Green economy, better life spur sister-city pact with Beijing

Mayor Frank Jensen views relationship with China’s capital as way to share Copenhagen’s urban planning successes

The city of Copenhagen does not want to do business with the Israeli settlements (photo: Yoninah)
June 26th, 2012 12:22 pm| by admin
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The common quest for a green economy and higher living standards have spurred Beijing and Copenhagen to forge a sister-city partnership, Copenhagen’s mayor, Frank Jensen, said prior to his trip to Beijing for an official signing of the agreement.

“I know that Beijing is implementing ambitious goals on sustainable facilities and we hope that Beijing can be inspired by the lessons we have learned in Copenhagen,” said Jensen in a recent exclusive interview with Xinhua.

“Beijing and Copenhagen are also two cities which have a lot to give our countries, because they are engines for creating new growth, innovation and jobs,” he added.

The Beijing-Copenhagen sister-city agreement is specifically expected to boost co-operation in the areas of energy efficiency and renewable energy, and to reduce traffic congestion in Beijing and Copenhagen.

“The city of Beijing says it wants to focus on sustainable solutions, the clean-technology sector, social welfare and liveability, and how to be a growing city and still have a focus on citizens’ quality of life. I think we have a lot to share with each other to develop both cities,” Jensen said.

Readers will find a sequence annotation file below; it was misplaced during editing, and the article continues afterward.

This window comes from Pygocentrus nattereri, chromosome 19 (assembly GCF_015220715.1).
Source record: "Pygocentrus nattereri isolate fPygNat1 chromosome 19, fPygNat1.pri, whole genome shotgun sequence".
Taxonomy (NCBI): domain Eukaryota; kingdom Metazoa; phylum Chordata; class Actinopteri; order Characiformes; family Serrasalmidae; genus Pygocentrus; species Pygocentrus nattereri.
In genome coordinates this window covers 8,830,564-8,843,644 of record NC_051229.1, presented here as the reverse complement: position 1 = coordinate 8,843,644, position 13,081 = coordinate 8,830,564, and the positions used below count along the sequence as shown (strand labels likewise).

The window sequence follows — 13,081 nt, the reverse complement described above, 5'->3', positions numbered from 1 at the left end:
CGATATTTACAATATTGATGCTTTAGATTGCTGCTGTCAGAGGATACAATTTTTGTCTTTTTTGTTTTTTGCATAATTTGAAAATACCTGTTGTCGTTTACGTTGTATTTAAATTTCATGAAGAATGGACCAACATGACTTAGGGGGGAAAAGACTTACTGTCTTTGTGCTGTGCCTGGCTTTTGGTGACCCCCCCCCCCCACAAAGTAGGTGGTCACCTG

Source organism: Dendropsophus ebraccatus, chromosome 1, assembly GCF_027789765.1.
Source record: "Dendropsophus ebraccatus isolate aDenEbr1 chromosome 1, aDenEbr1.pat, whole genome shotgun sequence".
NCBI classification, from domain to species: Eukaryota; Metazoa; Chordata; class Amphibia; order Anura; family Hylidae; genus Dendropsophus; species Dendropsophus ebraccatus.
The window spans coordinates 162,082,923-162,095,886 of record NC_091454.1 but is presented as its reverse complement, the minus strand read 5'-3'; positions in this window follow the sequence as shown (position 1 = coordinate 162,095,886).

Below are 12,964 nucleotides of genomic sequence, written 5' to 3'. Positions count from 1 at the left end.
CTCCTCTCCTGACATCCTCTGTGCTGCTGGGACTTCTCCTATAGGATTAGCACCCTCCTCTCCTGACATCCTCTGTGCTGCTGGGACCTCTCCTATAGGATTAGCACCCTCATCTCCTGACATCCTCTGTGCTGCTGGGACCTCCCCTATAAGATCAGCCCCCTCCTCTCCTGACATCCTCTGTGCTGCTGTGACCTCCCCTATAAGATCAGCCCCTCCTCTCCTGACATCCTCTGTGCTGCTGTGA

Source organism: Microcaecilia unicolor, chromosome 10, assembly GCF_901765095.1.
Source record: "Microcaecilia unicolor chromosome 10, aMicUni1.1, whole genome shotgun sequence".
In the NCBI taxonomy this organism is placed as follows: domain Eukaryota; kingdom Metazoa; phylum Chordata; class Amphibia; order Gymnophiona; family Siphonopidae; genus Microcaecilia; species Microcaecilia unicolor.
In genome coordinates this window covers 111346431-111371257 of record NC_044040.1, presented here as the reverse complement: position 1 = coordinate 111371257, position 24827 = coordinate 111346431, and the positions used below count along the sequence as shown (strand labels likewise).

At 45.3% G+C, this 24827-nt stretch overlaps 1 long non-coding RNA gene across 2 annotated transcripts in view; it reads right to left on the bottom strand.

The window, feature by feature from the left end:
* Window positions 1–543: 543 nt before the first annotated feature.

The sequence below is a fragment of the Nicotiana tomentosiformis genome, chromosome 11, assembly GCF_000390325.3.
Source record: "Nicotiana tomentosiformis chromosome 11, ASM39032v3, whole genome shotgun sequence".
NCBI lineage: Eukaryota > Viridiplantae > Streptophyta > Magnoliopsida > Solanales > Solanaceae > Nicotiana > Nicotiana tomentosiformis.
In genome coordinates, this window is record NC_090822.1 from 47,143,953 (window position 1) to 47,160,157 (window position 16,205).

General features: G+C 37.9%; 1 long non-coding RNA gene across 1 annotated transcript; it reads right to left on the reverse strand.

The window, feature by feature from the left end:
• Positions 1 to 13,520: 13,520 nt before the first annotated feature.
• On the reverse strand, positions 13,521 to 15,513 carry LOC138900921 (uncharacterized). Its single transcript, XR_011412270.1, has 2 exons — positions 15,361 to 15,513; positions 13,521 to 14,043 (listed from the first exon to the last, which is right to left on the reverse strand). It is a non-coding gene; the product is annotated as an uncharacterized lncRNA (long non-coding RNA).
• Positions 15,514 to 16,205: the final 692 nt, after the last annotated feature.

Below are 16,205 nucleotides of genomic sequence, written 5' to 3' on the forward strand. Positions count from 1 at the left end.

Greater Copenhagen, which has some 1.2 million inhabitants, has undergone a green transition in recent years, which has helped regenerate its former industrial areas and polluted harbour, and reduced its reliance on fossil-fuel based energy sources.

In 2009, city authorities announced an ambitious plan to become the world’s first carbon neutral city by the year 2025, in a move that would see it cut 2.5 million tonnes of carbon dioxide emissions per year. It has already achieved its mid-term goal of reducing emissions to 20 percent of 2005 levels by 2015.

Current renewable-energy investments include offshore wind-turbine parks in Copenhagen Harbour and a district heating and electricity plant powered by urban and household waste. It wants to increase electricity generated from wind, solar and geothermal sources, and to install another 100 wind turbines to supply the city power grid.

By comparison, some 17 million people live in Beijing, which is rapidly embracing sustainable development methods as China embarks on the path towards a green economy under its on-going 12th Five Year Plan.

“Many of our sustainable solutions can be replicated in other cities given our experience of what works and what does not work, when it comes to developing our cities in a more green and sustainable way,” Jensen said.

In Copenhagen, cycling is method of transport used by people from all walks of lifeHe also sees the sister-city agreement leading to initiatives that make both cities more attractive to live in. Copenhagen already ranks among the world’s most liveable cities, thanks to its focus on cutting pollution and congestion while at the same time promoting people-centric urban planning.